By LeAnn R. Ralph
BOYCEVILLE — The Boyceville Village Board postponed making a decision Monday night on the Ohly Americas sewer use agreement.
The agreement has been a back-and-forth issue for the village board.
In October, a motion failed to require a minimum monthly payment of $25,000, or a minimum monthly payment of $15,000 or $825 per day of operation, whichever is greater, if the plant were shut down for a capital improvement project or for some other reason.
The failed motion included the provision that if Ohly Americas plant shut down permanently, the remaining debt owed by the company to the village would be payable in full and the monthly payments would stop.
At the October meeting, the village board voted three in favor and three against with one village board member absent.
The Ohly Americas agreement was then sent to the sewer and water committee for discussion at the October 29 meeting.
Prior to the regular monthly meeting in September, the village board had approved requiring a $25,000 minimum monthly payment.
At the September meeting, the village board denied a request from Ohly Americas to not require a $25,000 minimum monthly sewer charge. The previous minimum was $15,000. The minimum monthly charge is intended to help the village pay for wastewater treatment upgrades installed specifically for Ohly.
The company discharges an average of 87,000 gallons per day.
According to the minutes from the October 29 committee meeting, the issue remaining for the sewer use agreement is whether the company or the village would pay for the detention time if the company ceased operations.
If the Ohly Americas facility in Boyceville closed, it would be necessary to treat the wastewater already in the system for another six months.
The sewer and water committee agreed to place the item on the agenda for the village board’s November meeting with wording added to specify additional costs related to detention time.
At Monday night’s village board meeting (November 11), Village Trustee Jonathan Farrell suggested postponing the agreement because phosphorus discharge is now an issue, and the sewer use agreement should reflect the percentages for phosphorus in the company’s monthly payments.
Another sewer and water committee meeting will be held soon, he noted.
The company is adding more phosphorus, and the issue should be studied before the end of the year, said Don Rose, director of public works.
The village must consider what debt for the wastewater treatment facility would be related to phosphorus removal, Farrell said.
During Boyceville Police Chief Dan Wellumson’s report, the village board learned that of the 57 incidents handled by the police department in October, one was a dog bite.
Several children were raking leaves on an adjacent lawn, and the dog’s owner had warned the children to stay away from the dog, he said.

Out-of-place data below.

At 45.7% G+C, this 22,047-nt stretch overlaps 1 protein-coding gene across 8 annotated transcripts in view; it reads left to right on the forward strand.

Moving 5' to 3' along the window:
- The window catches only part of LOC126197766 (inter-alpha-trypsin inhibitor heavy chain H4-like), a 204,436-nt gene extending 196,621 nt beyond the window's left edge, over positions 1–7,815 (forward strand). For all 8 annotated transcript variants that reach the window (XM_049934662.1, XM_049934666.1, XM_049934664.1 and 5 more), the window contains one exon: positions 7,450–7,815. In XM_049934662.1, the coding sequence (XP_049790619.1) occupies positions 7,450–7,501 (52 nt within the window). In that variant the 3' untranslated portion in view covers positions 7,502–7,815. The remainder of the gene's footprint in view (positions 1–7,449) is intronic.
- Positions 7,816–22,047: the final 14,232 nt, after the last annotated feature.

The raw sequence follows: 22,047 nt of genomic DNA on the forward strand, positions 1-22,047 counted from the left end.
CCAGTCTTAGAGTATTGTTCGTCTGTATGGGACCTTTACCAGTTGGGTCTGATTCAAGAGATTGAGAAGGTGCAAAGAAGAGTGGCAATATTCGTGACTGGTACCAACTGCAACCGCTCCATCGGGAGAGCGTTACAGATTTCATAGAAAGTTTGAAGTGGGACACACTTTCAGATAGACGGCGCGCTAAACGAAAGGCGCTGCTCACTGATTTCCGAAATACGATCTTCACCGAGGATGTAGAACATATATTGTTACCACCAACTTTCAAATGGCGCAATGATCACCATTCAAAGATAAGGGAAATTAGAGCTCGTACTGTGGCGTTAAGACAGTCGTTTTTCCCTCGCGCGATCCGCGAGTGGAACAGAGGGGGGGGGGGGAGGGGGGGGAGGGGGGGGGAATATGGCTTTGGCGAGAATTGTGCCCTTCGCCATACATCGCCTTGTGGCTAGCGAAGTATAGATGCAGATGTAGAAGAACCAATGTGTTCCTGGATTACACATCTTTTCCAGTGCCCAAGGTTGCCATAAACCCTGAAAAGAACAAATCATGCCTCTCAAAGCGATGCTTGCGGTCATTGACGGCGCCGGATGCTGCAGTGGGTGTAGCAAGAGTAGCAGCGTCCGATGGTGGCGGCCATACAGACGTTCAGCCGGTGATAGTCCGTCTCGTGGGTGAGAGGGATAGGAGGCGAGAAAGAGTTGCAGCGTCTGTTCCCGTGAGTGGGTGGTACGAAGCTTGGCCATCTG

The dog was properly chained on the owner’s property, but the boy went up to the dog, Police Chief Wellumson said.
The dog was quarantined for a while at a vet clinic in Menomonie, and the proper reports have been filed, he said.
Boyceville Village President Gilbert Krueger wondered if the dog owner had been cited for the incident.
No citations were issued, Police Chief Wellumson said, because the dog was properly chained on his own property.
Several village board members wondered about the dog owner’s responsibility to keep his dog under control.
Police Chief Wellumson reiterated that the dog was on his own property, that he was properly chained, and that the boy had gone up to the dog.
In addition, the boy heard the owner tell them to stay away from the dog, and boy’s father heard the owner say they should stay away from the dog, Police Chief Wellumson said.
The police chief also introduced the village board to a new LTE police officer with Boyceville, Mike Sinclair from Menomonie.
Other limited term officers have become busy with other duties, so another LTE was needed, Police Chief Wellumson said.
Sinclair works part-time with the Durand police department, is a reserve with the Dunn County Sheriff’s Department and comes highly recommended, he said.
In other business, the Boyceville Village Board:
• Learned from Rose that the village will be receiving another $5,000 in grant money for the Local Road Improvement Program for this year, and that the village will be eligible for $12,000 for the 2014-2015 street project.
• Learned that Specialty Pallet and Crate is planning to move its operations from Menomonie to Boyceville. The company employs 50 people now and is expecting to employ 70 within three years. The issue of a building permit will be discussed at a committee meeting later in the week.
• Approved the Safe Routes to School plan recommended by the Safe Routes to School committee. According to the minutes from the October 22 meeting, the committee is recommending starting with the lowest cost option of an estimated $18,000 to extend drainage pipes to accommodate the sidewalk on the west side of East Street. A sidewalk will be installed on East between First and Second Street.
• Approved on-call pay for public works employees of $8 per day for Monday through Friday. Initially it was proposed to pay 50 cents per hour for on-call status on the weekends or $12 per day, but then the issue of pay for on-call on holidays came up, and the village board decided to send the holiday and weekend on-call pay to the committee for discussion.